It Shined

The Saga of The Ozark Mountain Daredevils

by Michael Supe Granda


Formats

Softcover
$29.99
$24.30
Hardcover
$34.99
$27.50
E-Book
$9.99
Softcover
$24.30

Book Details

Language : English
Publication Date : 8/26/2008

Format : Softcover
Dimensions : 6x9
Page Count : 508
ISBN : 9781434391667
Format : Hardcover
Dimensions : 6x9
Page Count : 508
ISBN : 9781434391650
Format : E-Book
Dimensions : N/A
Page Count : 508
ISBN : 9781463465933

About the Book

As the turbulent 60’s began to fade into the calmer 70’s, a coterie of young singers, songwriters, musicians, artists, and poets began to congregate, musically on the stage of The New Bijou Theater - the Springfield, Missouri nightclub that would become the loose-knit group’s home. What started as an informal weekly gathering, quickly morphed into a formal band. Dubbed the Family Tree, they became a favorite of the local counter-culture, as well as a continuation of the tradition-rich, Springfield music scene - which, until recently, included the Ozark Jubilee (the nation’s first televised country music show). Though unprofitable at the time, they stuck to their guns and their original songs. When a rough tape of an early Bijou gig caught the ear of music mogul, John Hammond, it culminated in a 26-song studio demo, which caught the ear of A&M executive, David Anderle. The group signed with the label, changed their name to its present moniker, and whisked off to London to record their debut album under the tutelage of Glyn Johns. The album contained “If You Want to Get to Heaven”. Their subsequent album, recorded in rural Missouri, contained “Jackie Blue”. Both songs remain staples on ‘classic rock’ radio. By the early 80’s, the Ozark Mountain Daredevils found themselves right where the Family Tree had stood a decade before - in Springfield with no record deal. They did, though, find themselves with legions of loyal fans around the world. Amidst personnel changes, personal turmoils and a cornucopia of tales from the rock-n-roll highway, the next twenty years were spent ‘on the road’. Though continuing to write, they could garner little interest among the rapidly modernizing music industry - a situation many long-haired, long-named hippie bands of the 70’s find themselves in. Their music, though, lives in the hearts of their fans.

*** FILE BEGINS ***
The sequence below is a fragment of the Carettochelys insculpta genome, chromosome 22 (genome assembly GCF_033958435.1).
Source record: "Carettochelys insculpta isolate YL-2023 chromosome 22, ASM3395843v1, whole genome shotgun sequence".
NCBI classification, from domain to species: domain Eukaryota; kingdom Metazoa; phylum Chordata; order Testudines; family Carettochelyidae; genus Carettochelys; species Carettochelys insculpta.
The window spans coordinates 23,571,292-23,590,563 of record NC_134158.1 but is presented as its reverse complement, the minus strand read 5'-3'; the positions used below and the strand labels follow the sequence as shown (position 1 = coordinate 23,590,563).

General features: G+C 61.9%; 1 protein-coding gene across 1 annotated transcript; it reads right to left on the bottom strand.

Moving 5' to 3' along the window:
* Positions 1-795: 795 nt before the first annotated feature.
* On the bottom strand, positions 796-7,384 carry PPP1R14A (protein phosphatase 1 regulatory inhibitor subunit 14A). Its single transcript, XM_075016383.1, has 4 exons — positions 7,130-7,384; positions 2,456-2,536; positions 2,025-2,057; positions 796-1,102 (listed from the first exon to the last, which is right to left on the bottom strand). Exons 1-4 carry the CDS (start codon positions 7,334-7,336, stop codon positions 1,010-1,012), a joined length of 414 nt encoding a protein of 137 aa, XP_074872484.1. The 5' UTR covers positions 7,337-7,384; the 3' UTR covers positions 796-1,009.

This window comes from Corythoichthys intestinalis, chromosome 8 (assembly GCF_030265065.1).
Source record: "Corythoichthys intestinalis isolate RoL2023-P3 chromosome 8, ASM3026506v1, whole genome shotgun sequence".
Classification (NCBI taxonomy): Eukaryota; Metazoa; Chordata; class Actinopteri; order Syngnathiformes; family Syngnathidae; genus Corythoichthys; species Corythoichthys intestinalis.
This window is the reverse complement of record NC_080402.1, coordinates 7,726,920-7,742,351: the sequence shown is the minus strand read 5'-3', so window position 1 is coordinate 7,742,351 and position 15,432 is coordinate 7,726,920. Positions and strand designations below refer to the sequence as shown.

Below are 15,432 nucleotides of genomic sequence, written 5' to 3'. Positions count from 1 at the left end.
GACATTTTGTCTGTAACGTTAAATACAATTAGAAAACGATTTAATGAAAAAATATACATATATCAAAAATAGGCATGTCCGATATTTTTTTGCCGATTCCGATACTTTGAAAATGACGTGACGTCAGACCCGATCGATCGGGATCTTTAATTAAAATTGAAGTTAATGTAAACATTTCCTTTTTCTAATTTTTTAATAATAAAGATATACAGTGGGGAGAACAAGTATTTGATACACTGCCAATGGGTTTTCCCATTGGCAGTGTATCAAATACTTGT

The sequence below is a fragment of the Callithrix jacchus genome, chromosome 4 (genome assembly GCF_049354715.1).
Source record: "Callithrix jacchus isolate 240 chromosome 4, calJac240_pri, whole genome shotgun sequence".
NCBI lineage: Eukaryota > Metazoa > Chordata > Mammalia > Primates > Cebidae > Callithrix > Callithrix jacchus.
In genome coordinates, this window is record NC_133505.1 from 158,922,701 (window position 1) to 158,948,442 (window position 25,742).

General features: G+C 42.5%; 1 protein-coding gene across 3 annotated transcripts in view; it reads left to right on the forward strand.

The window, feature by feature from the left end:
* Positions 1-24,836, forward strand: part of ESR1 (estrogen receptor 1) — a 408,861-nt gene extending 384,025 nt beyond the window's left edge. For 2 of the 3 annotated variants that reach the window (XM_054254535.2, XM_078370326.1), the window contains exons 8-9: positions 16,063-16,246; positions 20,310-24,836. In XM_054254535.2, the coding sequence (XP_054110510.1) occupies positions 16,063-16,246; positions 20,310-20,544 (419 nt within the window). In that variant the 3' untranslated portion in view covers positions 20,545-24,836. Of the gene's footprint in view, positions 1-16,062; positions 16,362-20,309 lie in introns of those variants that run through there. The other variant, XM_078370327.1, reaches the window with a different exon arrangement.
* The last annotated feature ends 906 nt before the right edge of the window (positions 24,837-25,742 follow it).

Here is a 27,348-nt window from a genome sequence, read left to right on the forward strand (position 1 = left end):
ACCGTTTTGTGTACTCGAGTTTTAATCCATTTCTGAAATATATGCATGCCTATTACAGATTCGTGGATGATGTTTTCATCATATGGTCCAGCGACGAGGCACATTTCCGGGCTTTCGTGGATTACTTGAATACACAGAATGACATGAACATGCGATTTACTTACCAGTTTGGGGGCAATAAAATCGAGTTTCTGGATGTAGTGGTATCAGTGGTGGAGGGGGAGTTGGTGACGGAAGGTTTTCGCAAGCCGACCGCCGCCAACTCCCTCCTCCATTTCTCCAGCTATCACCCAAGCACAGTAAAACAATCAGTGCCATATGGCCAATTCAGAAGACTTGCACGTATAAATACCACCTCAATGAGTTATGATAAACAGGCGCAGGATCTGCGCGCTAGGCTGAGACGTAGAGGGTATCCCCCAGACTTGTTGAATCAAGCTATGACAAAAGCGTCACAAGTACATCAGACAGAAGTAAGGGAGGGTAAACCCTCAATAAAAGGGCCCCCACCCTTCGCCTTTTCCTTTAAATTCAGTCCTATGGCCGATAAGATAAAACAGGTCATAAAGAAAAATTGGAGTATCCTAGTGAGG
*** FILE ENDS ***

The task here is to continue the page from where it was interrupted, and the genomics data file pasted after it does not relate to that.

About the Author

“Writing is writing,” claims St. Louis native, Michael Supe Granda, “whether it’s a two-line poem, a three-minute pop song, or a five-hundred page book. The process is the same. Writing a book, though, is much harder and takes a lot, lot longer.” Along with having his songs recorded by luminaries, such as Chet Atkins, Augie Meyers, Walter Egan and Billy Bremner, Supe has finally put pen to paper to chronicle the thirty-seven year career of his band, the Ozark Mtn. Daredevils.

This isn’t the first time his words have found their way into print. Throughout the 80’s and 90’s, he wrote numerous essays about music, politics and baseball, which found their way into books and periodicals. His account of his foray into the political arena - when he ran for the Missouri House of Representative in 1990 - found its way into Dave Marsh’s book, “50 Ways to Fight Censorship”. His musical musings found their way into the Springfield News-Leader, the St. Louis Post-Dispatch, and the Nashville Scene. His off-beat views on baseball found their way into several official magazines of the St Louis Cardinals.

“I figured that if I could string thirty, or so, 1,500 word essays about the band together, I could shape them into a book.” Thus, ‘It Shined’.

In 1964, after seeing the Beatles on the Ed Sullivan Show, he traded in his boyhood dreams of baseball gloves for an adolescent guitar and a serious case of rock ‘n’ roll tunnel vision. At the end of the 1960s, he aimed his life to Springfield, Missouri, where he would meet and help form the Daredevils. At the beginning of the 90’s, he relocated his life to Nashville, where he continues to write and record his songs, run his record label and publishing company.